Dover test

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This article is about the Dover test. For The West Wing episode, see The Dover Test (The West Wing).
American war casualties returning to Dover AFB from Iraq in 2004. Photo by the U.S. Air Force.

The Dover test is an informal test and a journalistic phrase to describe whether the general population of the United States is supporting the participation of the United States in a war or other military action by the public reaction to returning war casualties. The test is usually used to support a partisan position concerning the United States government's actions than to actually determine the level of public support for the war.

Description[edit]

A U.S. Army soldier sleeps near transfer cases aboard a C-17 Globemaster III aircraft bound for Dover Air Force Base, Delaware. U.S. Army Sergeant Osvaldo Ortiz (pictured) accompanied his friend's remains from Afghanistan to Dover AFB in June 2003. This photo was published on the U.S. Department of Defense Defend America website in September 2003. Photo by Peter Rimar.

The test's name refers to Dover Air Force Base in Dover, Delaware in the United States. The base is home to the Department of Defense's Charles C. Carson Center for Mortuary Affairs. 50,000 U.S. casualties have arrived at this airport since 1955. The earliest use of the term "Dover test" so far found was uttered by Senator John Glenn (D-Ohio) in 1994. The Dover test was also explicitly mentioned by Gen. Hugh Shelton in 1999, and again on January 19, 2000 when he said:

The Dover test is not a formal test, and the consequences are difficult to measure. Some say that certain deduction from the tests can be attained, though. If the United States population continues to support the war after the news coverage, then the U.S. government has passed the Dover test, and continued warfare probably does not reduce the popularity of the government.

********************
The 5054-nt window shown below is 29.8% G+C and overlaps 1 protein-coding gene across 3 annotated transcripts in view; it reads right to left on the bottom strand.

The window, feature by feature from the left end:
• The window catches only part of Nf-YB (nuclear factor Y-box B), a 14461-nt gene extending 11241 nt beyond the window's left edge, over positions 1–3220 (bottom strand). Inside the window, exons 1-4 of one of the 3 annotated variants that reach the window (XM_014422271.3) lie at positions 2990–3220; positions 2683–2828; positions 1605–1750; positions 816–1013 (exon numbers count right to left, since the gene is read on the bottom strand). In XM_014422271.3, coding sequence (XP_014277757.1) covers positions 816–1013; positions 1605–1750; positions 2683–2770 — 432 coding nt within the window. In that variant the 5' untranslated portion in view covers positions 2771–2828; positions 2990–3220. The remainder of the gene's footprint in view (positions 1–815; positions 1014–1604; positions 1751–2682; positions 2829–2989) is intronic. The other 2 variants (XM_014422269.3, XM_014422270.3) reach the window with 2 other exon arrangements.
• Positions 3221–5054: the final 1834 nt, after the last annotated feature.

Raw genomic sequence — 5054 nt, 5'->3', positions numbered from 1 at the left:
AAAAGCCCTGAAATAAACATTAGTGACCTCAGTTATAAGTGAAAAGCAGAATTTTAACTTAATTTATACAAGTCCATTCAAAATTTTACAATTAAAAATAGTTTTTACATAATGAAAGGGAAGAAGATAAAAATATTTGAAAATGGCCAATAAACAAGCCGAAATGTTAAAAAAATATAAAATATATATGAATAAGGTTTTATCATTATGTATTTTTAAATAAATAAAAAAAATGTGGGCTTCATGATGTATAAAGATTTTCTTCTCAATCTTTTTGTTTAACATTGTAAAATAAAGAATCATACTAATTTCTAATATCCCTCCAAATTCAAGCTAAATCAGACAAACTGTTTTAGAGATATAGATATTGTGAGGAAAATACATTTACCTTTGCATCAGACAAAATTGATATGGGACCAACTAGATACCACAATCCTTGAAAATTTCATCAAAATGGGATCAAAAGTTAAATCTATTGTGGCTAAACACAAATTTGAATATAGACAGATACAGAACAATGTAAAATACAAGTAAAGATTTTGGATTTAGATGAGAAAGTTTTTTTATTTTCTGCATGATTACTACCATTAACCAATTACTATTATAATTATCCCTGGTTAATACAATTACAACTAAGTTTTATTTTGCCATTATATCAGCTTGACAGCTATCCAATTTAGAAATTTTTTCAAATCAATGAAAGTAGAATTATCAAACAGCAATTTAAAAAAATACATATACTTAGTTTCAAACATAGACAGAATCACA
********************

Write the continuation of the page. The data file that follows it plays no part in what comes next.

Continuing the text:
If the American population does not continue to support the war, then the government has failed the test, and continued warfare may reduce the popularity of the government. Differing factions may use reactions to the results to further their own motives. Subsequently, the test is used more often to support someone's opinion or to question government actions than to actually determine the level of public support for the war.

History[edit]

Early examples[edit]

The return of American war casualties created difficulties for the U.S. government for the first time during the Vietnam War, where the public opinion changed against the war during the conflict. On December 21, 1989, during the invasion of Panama, President George Herbert Walker Bush prohibited media coverage of returning casualties, apparently angered by a split screen, showing him giving a news briefing on one half of the screen, and returning caskets on the other half.

In the first Iraq War, the government banned media outlets from showing any returning deceased at Dover.

Recent examples[edit]

Operation Restore Hope in Mogadishu, Somalia, could be said to have failed the Dover test after the Battle of Mogadishu on October 3, 1993, when the mutilated bodies of US soldiers were shown on the news. Public support quickly fell and U.S. forces were soon withdrawn. During November 2000, the Clinton administration established a rule prohibiting any press coverage of returning US war casualties. However, this rule was rarely enforced. During the U.S. invasion of Afghanistan in 2001, photos of returning war casualties were frequently shown on the news.

Iraq war and post-occupation[edit]

The Dover test was most recently mentioned by the press in regard to the invasion and occupation of Iraq. The Bush administration tried to avoid having to pass the Dover test by enforcing the rule from the end of the Clinton administration. Tami Silicio, a worker for a military contractor in Kuwait took photos of the coffins of returning casualties, which made their way to the front pages. Subsequently she and her husband were terminated by the contractor. Shortly thereafter a journalist from The Memory Hole requested casualty photos under the Freedom of Information Act, and received a number of pictures. Some photographs at the site were later identified as the coffins of Space Shuttle Columbia crewmembers, not military casualties. The Bush administration was displeased, and prohibited the further release of photos to the media.

External links[edit]